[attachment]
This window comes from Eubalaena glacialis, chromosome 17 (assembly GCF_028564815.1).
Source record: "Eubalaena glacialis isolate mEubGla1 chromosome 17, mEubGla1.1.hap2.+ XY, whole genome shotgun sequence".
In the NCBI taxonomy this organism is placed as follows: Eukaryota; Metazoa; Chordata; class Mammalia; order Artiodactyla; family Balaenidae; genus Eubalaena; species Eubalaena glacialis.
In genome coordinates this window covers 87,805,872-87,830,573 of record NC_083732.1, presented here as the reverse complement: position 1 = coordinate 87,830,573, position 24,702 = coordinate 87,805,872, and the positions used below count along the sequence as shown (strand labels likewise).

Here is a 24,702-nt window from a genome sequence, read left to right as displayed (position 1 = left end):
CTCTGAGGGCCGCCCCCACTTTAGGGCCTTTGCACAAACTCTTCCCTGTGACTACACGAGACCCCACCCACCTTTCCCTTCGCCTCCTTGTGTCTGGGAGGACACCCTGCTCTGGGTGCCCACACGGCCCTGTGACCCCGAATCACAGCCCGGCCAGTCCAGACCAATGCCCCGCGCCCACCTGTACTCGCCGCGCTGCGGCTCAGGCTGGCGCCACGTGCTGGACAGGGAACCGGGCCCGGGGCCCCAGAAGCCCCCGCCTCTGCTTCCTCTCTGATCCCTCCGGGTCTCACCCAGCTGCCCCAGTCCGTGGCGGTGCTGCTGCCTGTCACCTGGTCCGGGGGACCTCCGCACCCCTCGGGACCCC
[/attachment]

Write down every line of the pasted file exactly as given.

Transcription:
This window comes from Eubalaena glacialis, chromosome 17 (assembly GCF_028564815.1).
Source record: "Eubalaena glacialis isolate mEubGla1 chromosome 17, mEubGla1.1.hap2.+ XY, whole genome shotgun sequence".
In the NCBI taxonomy this organism is placed as follows: Eukaryota; Metazoa; Chordata; class Mammalia; order Artiodactyla; family Balaenidae; genus Eubalaena; species Eubalaena glacialis.
In genome coordinates this window covers 87,805,872-87,830,573 of record NC_083732.1, presented here as the reverse complement: position 1 = coordinate 87,830,573, position 24,702 = coordinate 87,805,872, and the positions used below count along the sequence as shown (strand labels likewise).

Here is a 24,702-nt window from a genome sequence, read left to right as displayed (position 1 = left end):
CTCTGAGGGCCGCCCCCACTTTAGGGCCTTTGCACAAACTCTTCCCTGTGACTACACGAGACCCCACCCACCTTTCCCTTCGCCTCCTTGTGTCTGGGAGGACACCCTGCTCTGGGTGCCCACACGGCCCTGTGACCCCGAATCACAGCCCGGCCAGTCCAGACCAATGCCCCGCGCCCACCTGTACTCGCCGCGCTGCGGCTCAGGCTGGCGCCACGTGCTGGACAGGGAACCGGGCCCGGGGCCCCAGAAGCCCCCGCCTCTGCTTCCTCTCTGATCCCTCCGGGTCTCACCCAGCTGCCCCAGTCCGTGGCGGTGCTGCTGCCTGTCACCTGGTCCGGGGGACCTCCGCACCCCTCGGGACCCC